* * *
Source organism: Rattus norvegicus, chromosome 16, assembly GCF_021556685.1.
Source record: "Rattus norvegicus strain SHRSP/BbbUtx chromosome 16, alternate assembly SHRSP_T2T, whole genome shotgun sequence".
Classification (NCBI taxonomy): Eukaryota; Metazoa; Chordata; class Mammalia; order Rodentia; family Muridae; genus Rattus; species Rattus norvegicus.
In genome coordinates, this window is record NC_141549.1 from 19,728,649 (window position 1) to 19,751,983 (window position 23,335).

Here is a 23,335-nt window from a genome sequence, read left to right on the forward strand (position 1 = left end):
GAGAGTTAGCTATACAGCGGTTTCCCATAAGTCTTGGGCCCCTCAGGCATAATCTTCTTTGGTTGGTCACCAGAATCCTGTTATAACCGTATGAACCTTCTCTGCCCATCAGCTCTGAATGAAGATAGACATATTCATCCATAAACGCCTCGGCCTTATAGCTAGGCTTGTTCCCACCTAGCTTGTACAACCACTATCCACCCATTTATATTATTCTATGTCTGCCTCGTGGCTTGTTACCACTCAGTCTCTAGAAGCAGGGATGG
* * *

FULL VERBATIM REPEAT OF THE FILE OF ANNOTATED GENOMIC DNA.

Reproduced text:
Source organism: Rattus norvegicus, chromosome 16, assembly GCF_021556685.1.
Source record: "Rattus norvegicus strain SHRSP/BbbUtx chromosome 16, alternate assembly SHRSP_T2T, whole genome shotgun sequence".
Classification (NCBI taxonomy): Eukaryota; Metazoa; Chordata; class Mammalia; order Rodentia; family Muridae; genus Rattus; species Rattus norvegicus.
In genome coordinates, this window is record NC_141549.1 from 19,728,649 (window position 1) to 19,751,983 (window position 23,335).

Here is a 23,335-nt window from a genome sequence, read left to right on the forward strand (position 1 = left end):
GAGAGTTAGCTATACAGCGGTTTCCCATAAGTCTTGGGCCCCTCAGGCATAATCTTCTTTGGTTGGTCACCAGAATCCTGTTATAACCGTATGAACCTTCTCTGCCCATCAGCTCTGAATGAAGATAGACATATTCATCCATAAACGCCTCGGCCTTATAGCTAGGCTTGTTCCCACCTAGCTTGTACAACCACTATCCACCCATTTATATTATTCTATGTCTGCCTCGTGGCTTGTTACCACTCAGTCTCTAGAAGCAGGGATGG